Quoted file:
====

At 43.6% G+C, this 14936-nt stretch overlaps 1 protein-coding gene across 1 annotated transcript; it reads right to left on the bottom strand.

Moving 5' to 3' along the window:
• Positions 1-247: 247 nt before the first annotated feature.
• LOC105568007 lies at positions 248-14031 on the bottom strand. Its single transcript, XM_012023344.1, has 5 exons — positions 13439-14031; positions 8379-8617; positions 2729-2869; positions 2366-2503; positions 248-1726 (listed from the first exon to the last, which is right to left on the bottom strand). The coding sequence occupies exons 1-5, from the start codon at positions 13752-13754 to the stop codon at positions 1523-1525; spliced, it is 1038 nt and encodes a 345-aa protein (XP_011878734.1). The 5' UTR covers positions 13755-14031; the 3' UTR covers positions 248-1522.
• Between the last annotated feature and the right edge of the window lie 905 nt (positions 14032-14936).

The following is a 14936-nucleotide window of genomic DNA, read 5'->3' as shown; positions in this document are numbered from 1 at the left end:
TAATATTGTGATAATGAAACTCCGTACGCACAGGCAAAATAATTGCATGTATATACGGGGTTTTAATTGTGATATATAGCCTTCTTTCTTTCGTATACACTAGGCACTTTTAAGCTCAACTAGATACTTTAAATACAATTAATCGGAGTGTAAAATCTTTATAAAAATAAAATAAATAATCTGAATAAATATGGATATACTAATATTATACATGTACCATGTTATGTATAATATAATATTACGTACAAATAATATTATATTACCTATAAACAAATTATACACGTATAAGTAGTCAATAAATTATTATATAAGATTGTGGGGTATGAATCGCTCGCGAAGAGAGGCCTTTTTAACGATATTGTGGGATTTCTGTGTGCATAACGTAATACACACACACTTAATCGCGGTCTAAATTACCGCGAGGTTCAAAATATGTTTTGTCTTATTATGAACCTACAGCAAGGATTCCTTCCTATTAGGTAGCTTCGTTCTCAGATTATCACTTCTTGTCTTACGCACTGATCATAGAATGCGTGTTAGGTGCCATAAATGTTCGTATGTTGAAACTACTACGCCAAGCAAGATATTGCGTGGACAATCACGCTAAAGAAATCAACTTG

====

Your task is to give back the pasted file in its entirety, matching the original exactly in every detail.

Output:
At 43.6% G+C, this 14936-nt stretch overlaps 1 protein-coding gene across 1 annotated transcript; it reads right to left on the bottom strand.

Moving 5' to 3' along the window:
• Positions 1-247: 247 nt before the first annotated feature.
• LOC105568007 lies at positions 248-14031 on the bottom strand. Its single transcript, XM_012023344.1, has 5 exons — positions 13439-14031; positions 8379-8617; positions 2729-2869; positions 2366-2503; positions 248-1726 (listed from the first exon to the last, which is right to left on the bottom strand). The coding sequence occupies exons 1-5, from the start codon at positions 13752-13754 to the stop codon at positions 1523-1525; spliced, it is 1038 nt and encodes a 345-aa protein (XP_011878734.1). The 5' UTR covers positions 13755-14031; the 3' UTR covers positions 248-1522.
• Between the last annotated feature and the right edge of the window lie 905 nt (positions 14032-14936).

The following is a 14936-nucleotide window of genomic DNA, read 5'->3' as shown; positions in this document are numbered from 1 at the left end:
TAATATTGTGATAATGAAACTCCGTACGCACAGGCAAAATAATTGCATGTATATACGGGGTTTTAATTGTGATATATAGCCTTCTTTCTTTCGTATACACTAGGCACTTTTAAGCTCAACTAGATACTTTAAATACAATTAATCGGAGTGTAAAATCTTTATAAAAATAAAATAAATAATCTGAATAAATATGGATATACTAATATTATACATGTACCATGTTATGTATAATATAATATTACGTACAAATAATATTATATTACCTATAAACAAATTATACACGTATAAGTAGTCAATAAATTATTATATAAGATTGTGGGGTATGAATCGCTCGCGAAGAGAGGCCTTTTTAACGATATTGTGGGATTTCTGTGTGCATAACGTAATACACACACACTTAATCGCGGTCTAAATTACCGCGAGGTTCAAAATATGTTTTGTCTTATTATGAACCTACAGCAAGGATTCCTTCCTATTAGGTAGCTTCGTTCTCAGATTATCACTTCTTGTCTTACGCACTGATCATAGAATGCGTGTTAGGTGCCATAAATGTTCGTATGTTGAAACTACTACGCCAAGCAAGATATTGCGTGGACAATCACGCTAAAGAAATCAACTTG